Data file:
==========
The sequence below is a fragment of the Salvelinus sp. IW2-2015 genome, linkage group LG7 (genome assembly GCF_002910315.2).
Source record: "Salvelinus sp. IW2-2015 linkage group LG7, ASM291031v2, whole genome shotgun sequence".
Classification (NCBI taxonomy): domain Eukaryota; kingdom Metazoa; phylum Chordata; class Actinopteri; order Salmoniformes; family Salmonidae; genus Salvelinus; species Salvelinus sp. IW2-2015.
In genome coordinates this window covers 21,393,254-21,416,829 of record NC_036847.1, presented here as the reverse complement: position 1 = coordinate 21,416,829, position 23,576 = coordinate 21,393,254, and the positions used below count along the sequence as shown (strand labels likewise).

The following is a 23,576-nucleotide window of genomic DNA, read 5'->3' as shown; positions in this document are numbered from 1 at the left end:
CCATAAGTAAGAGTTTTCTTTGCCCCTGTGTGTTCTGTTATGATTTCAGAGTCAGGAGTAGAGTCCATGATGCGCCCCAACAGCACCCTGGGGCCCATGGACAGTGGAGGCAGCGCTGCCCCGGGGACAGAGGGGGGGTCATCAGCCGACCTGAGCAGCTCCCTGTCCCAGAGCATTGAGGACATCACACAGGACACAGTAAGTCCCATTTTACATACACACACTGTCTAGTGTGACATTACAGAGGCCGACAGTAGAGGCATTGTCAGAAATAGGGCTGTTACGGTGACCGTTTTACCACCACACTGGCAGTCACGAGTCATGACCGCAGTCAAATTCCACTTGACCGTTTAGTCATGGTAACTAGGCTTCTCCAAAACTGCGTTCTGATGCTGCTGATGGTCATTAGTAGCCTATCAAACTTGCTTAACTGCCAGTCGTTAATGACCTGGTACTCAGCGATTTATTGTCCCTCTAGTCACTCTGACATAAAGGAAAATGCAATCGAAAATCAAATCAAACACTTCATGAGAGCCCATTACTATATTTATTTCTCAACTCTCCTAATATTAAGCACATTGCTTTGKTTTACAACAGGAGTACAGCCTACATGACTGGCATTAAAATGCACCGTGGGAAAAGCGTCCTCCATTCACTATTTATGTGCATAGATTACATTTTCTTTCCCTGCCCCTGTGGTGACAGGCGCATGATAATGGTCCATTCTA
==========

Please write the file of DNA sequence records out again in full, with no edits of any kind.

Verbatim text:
The sequence below is a fragment of the Salvelinus sp. IW2-2015 genome, linkage group LG7 (genome assembly GCF_002910315.2).
Source record: "Salvelinus sp. IW2-2015 linkage group LG7, ASM291031v2, whole genome shotgun sequence".
Classification (NCBI taxonomy): domain Eukaryota; kingdom Metazoa; phylum Chordata; class Actinopteri; order Salmoniformes; family Salmonidae; genus Salvelinus; species Salvelinus sp. IW2-2015.
In genome coordinates this window covers 21,393,254-21,416,829 of record NC_036847.1, presented here as the reverse complement: position 1 = coordinate 21,416,829, position 23,576 = coordinate 21,393,254, and the positions used below count along the sequence as shown (strand labels likewise).

The following is a 23,576-nucleotide window of genomic DNA, read 5'->3' as shown; positions in this document are numbered from 1 at the left end:
CCATAAGTAAGAGTTTTCTTTGCCCCTGTGTGTTCTGTTATGATTTCAGAGTCAGGAGTAGAGTCCATGATGCGCCCCAACAGCACCCTGGGGCCCATGGACAGTGGAGGCAGCGCTGCCCCGGGGACAGAGGGGGGGTCATCAGCCGACCTGAGCAGCTCCCTGTCCCAGAGCATTGAGGACATCACACAGGACACAGTAAGTCCCATTTTACATACACACACTGTCTAGTGTGACATTACAGAGGCCGACAGTAGAGGCATTGTCAGAAATAGGGCTGTTACGGTGACCGTTTTACCACCACACTGGCAGTCACGAGTCATGACCGCAGTCAAATTCCACTTGACCGTTTAGTCATGGTAACTAGGCTTCTCCAAAACTGCGTTCTGATGCTGCTGATGGTCATTAGTAGCCTATCAAACTTGCTTAACTGCCAGTCGTTAATGACCTGGTACTCAGCGATTTATTGTCCCTCTAGTCACTCTGACATAAAGGAAAATGCAATCGAAAATCAAATCAAACACTTCATGAGAGCCCATTACTATATTTATTTCTCAACTCTCCTAATATTAAGCACATTGCTTTGKTTTACAACAGGAGTACAGCCTACATGACTGGCATTAAAATGCACCGTGGGAAAAGCGTCCTCCATTCACTATTTATGTGCATAGATTACATTTTCTTTCCCTGCCCCTGTGGTGACAGGCGCATGATAATGGTCCATTCTA